Man, I love a good six-man tag when tables and a Clothesline from Hell are involved! This is one of those matches that doesn’t last long, but it doesn’t have to. Everyone gets their moment to flatten someone else, but it’s Test that does the heavy lifting in this one (talk about a guy who never came close to realizing his scary potential). He tosses everyone around, but it’s little Spike Dudley (whom Paul Heyman keeps referring to as “the bully of Dudleyville”) who attempts an Acid Drop and subsequently eats one of the ten most ugly table tosses ever courtesy of the late Andrew Martin. I’m pretty sure Spike shaved a couple of years off his life with that one.

Back in the ring, the APA is wrapping it up with the dreaded Farooq Spinebuster followed by my favorite clothesline ever, Bradshaw’s Clothesline from Hell. None of them saw WCW owner Shane McMahon come flying in with a chair shot, however.

Winners: Test & The Dudley Boyz (The Alliance)

Edge celebrates post-match in the WWF locker room with Hardcore Holly, Al Snow, Lita, and Matt Hardy (among others) before Christian comes in to brag about getting a shot at the European Championship next week. There’s trouble brewing there. Cut to the lovely Debra (then-wife of Alliance leader Stone Cold Steve Austin) and Shawn Stasiak. J.R. calls him goofier than a pet coon, and that’s about the long and short of it. He wants to impress Stone Cold, and you can smell the running comedy bit as it approaches.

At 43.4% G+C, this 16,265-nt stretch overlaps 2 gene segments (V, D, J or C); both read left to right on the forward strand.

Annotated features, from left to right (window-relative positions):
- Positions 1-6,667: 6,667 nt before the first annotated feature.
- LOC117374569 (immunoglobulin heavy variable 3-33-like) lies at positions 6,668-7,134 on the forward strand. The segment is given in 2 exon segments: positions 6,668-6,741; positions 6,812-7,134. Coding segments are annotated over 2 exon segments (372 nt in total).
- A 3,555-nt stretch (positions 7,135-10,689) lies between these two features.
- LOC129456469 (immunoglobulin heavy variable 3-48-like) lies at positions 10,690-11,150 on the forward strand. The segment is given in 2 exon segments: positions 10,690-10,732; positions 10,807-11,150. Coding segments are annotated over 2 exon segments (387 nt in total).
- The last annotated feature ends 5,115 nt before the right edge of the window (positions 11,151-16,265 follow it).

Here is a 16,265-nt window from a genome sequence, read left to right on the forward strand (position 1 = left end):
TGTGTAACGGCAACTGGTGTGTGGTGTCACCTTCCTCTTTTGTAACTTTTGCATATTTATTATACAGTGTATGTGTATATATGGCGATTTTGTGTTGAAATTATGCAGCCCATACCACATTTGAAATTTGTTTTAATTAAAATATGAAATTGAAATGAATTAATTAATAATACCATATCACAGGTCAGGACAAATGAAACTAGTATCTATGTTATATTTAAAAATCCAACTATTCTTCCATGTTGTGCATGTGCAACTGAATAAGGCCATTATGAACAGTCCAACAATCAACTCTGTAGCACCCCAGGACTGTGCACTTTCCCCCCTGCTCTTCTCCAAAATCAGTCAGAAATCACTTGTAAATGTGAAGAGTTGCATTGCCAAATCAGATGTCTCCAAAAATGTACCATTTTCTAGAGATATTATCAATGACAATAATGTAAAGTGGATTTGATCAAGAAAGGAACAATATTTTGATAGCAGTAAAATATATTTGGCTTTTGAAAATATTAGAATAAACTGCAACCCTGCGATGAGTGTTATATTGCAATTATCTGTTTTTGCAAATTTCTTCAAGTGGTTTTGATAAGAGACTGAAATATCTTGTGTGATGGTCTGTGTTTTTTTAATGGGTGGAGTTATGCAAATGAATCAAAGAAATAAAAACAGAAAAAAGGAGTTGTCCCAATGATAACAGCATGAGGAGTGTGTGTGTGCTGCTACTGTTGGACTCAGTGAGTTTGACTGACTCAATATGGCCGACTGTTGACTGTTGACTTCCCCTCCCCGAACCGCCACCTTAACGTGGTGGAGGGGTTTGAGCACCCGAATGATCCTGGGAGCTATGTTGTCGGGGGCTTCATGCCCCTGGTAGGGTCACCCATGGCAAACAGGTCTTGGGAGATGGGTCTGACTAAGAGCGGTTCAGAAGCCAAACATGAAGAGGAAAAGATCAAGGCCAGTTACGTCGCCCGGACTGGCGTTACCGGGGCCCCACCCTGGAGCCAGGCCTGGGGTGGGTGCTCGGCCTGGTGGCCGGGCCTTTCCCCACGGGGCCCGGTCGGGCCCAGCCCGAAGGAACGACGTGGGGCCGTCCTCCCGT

“Title for Title Match” for the WCW Cruiserweight Championship & the WWF Light Heavyweight Championship: X-Pac (WCW Cruiserweight Champion) vs. Tajiri (WWF Light Heavyweight Champion)

This one is an old-school cruiserweight match with two of the best smaller wrestlers of their era. X-Pac and Tajiri complement each other extremely well. It’s a quicker match, but you get to see the Tarantula from The Japanese Buzzsaw and there are enough kicks to make up a whole damn drumline.

X-Pac steals the win after a run-in and some light interference from the world’s hairiest pincushion, Albert. It’s the night’s only neutral match; both are WWF superstars with no Alliance affiliation. This leads Paul Heyman to overly congratulate X-Pac in a recruitment bid that’s vintage ECW-style, Paul Heyman.

Winner and NEW WWF Light Heavyweight Champion/WCW Cruiserweight Champion: X-Pac